February 16, 2018 / 4:00 AM / a year ago

China's HNA pares back big stake in Deutsche Bank

FRANKFURT/SHANGHAI (Reuters) - Chinese conglomerate HNA Group has sold part of its stake in Deutsche Bank worth around 300 million euros ($375 million) as it offloads investments to address a liquidity crunch.

A HNA Group logo is seen on the building of HNA Plaza in Beijing, China February 9, 2018. REUTERS/Jason Lee

The reduction from roughly 10 percent to around 8.8 percent is significant because it means HNA is no longer on a par with the Qatari royal family, now Deutsche’s biggest shareholder.

The move to trim its stake in Germany’s largest lender, one of HNA’s highest profile overseas investments, comes as the aviation-to-financial services conglomerate faces intense regulatory scrutiny following a $50 billion acquisition spree over the past two years.

Last month, HNA told creditors it faced a potential cash shortfall of at least 15 billion yuan ($2.4 billion) in the first quarter, according to a source. HNA had declined to comment.

A spokesman for asset manager C-Quadrat, which handles HNA’s Deutsche Bank shareholding, said that no further reduction HNA’s holding is planned. “HNA will continue to be a significant investor in Deutsche Bank”, it said.

In Germany, the stake reduction is likely to be greeted with relief by local regulators, which have been alarmed by HNA’s problems and opaque ownership structure.

Financial watchdog Bafin has been conducting a probe into HNA, over whether it accurately reported its holdings when building the stake, according to two people briefed on the matter, while the Swiss Takeover Board, in a separate case, had said that HNA had provided some false information.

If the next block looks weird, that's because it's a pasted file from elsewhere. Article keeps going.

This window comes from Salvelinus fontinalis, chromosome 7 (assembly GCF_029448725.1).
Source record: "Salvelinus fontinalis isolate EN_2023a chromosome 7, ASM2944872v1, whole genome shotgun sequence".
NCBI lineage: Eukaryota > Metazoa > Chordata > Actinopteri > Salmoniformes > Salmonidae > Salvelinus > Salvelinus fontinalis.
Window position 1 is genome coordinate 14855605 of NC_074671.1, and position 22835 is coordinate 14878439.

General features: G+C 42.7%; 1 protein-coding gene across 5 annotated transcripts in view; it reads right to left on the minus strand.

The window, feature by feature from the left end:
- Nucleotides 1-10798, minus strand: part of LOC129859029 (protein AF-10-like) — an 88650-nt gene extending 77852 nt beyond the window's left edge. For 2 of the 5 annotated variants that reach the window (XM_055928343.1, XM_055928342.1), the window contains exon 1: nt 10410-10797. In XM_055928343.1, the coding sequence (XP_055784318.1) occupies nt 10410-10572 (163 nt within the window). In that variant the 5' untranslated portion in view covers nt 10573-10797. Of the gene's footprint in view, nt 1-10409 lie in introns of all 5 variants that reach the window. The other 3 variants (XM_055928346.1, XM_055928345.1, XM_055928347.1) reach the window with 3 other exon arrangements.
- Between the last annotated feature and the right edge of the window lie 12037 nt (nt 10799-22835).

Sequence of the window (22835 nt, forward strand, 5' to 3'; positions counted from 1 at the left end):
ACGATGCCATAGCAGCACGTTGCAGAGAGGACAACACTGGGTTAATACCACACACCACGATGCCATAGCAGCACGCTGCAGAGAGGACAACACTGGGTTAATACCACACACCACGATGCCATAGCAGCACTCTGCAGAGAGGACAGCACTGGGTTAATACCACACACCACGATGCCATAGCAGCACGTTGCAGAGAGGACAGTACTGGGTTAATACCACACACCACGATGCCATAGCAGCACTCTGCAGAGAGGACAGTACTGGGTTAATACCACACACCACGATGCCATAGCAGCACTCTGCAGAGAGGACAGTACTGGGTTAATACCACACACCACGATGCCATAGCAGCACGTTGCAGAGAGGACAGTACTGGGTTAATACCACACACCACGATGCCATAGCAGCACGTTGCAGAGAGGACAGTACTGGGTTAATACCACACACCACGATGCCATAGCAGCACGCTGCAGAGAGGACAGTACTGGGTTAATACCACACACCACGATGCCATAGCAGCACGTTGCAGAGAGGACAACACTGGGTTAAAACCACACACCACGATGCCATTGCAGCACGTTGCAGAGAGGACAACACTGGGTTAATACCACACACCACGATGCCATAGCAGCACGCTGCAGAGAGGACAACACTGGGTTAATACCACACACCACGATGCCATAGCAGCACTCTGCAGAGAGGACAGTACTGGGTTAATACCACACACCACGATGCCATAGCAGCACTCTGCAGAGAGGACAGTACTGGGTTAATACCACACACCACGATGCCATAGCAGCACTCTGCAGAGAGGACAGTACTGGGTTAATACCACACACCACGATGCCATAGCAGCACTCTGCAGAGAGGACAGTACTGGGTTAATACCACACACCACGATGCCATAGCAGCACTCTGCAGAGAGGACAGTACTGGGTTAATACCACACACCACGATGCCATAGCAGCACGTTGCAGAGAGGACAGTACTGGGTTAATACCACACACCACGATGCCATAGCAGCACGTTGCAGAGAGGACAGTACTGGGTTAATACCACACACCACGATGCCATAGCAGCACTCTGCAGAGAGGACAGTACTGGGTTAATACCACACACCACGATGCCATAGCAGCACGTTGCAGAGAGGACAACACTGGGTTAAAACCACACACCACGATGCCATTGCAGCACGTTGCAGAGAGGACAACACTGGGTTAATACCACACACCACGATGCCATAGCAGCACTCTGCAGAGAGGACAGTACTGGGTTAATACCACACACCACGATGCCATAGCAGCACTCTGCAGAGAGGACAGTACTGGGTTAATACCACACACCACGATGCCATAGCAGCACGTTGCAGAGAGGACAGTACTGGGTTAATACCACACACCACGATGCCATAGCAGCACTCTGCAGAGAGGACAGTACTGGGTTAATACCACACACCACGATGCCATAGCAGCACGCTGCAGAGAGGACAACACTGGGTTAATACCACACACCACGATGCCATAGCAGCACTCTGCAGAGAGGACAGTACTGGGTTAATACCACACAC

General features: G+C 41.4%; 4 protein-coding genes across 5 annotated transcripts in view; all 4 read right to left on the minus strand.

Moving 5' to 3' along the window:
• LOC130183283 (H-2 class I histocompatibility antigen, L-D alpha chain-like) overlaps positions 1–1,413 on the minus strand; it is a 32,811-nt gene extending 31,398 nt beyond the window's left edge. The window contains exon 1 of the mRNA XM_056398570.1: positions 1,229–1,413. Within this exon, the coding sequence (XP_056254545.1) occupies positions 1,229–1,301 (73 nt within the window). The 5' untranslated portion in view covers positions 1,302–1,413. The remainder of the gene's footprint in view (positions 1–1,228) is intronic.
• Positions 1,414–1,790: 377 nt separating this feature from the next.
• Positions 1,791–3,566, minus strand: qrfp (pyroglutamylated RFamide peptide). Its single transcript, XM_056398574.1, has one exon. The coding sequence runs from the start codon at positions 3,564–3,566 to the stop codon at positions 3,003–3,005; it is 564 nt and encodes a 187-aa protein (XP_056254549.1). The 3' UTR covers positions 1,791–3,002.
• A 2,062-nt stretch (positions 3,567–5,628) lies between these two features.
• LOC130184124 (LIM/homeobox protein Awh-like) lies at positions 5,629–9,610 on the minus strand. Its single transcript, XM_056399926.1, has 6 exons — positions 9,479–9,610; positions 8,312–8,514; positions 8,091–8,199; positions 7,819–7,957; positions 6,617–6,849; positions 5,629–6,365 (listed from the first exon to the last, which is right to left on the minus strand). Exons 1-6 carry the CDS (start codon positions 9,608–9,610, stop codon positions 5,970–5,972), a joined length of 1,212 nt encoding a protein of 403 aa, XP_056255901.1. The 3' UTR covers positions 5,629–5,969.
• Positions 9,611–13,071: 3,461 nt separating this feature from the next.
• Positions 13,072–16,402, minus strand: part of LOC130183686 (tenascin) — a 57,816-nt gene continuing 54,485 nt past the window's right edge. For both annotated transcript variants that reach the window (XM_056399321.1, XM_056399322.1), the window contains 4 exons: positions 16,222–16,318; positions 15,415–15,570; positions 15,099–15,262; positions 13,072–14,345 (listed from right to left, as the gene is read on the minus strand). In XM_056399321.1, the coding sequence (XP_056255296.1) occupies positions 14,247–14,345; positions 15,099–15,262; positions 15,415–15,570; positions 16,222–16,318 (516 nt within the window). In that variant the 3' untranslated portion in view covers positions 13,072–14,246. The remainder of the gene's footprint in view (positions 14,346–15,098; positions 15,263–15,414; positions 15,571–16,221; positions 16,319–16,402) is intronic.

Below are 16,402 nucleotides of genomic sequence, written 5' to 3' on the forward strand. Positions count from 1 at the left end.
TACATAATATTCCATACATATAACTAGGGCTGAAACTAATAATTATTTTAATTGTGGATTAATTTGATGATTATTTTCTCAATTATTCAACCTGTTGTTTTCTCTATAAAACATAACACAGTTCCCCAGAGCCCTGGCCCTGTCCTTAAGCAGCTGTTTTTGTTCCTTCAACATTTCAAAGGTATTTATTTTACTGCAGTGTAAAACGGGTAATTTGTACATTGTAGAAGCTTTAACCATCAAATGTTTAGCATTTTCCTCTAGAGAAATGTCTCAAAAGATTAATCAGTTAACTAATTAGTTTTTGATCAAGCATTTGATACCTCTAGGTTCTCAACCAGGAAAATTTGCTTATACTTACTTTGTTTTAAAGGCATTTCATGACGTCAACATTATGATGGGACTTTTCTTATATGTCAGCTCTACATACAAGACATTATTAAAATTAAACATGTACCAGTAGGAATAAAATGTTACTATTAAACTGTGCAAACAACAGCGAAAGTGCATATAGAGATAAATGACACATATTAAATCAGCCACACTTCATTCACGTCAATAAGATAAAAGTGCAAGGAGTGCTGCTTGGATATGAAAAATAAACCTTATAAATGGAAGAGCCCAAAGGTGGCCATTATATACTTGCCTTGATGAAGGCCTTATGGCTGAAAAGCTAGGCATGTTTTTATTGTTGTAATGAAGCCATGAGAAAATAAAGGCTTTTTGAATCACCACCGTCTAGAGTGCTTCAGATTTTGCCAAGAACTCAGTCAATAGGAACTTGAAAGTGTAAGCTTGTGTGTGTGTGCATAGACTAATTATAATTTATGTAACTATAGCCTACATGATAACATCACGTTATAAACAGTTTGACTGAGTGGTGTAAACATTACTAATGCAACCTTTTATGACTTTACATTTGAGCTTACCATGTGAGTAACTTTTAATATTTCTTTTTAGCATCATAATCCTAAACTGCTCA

Although the prices at which HNA built its Deutsche Bank stake are not public, the investment has probably not been a financial success so far. Since HNA revealed an initial stake in Deutsche Bank in February 2017 the shares have lost 23 percent in value.

Deutsche Bank this month again appealed for investors to be patient after it posted its third consecutive annual loss in 2017, taking a hit from challenging markets, a drop in investment bank revenue and a U.S. tax reform, after a difficult fourth quarter.

HNA’s financial woes prompted S&P Global Ratings to downgrade the credit profile of the Hainan-based group and two of its units in November, citing a “deteriorating liquidity profile” as it faces mounting debt maturities this year.

To address the liquidity crunch, HNA has been selling assets. This week it announced a $2 billion deal for two Hong Kong land parcels. Sources have said it is in talks with creditors about its outstanding loans.

Conglomerates like HNA once enjoyed government support and cheap cash as Beijing sought to push them to become global champions, but China abruptly reversed course more than a year ago as it stepped up efforts to control financial sector risk and lower debt levels across the economy.

Additional reporting by Tom Sims in Frankfurt; Editing by Keith Weir

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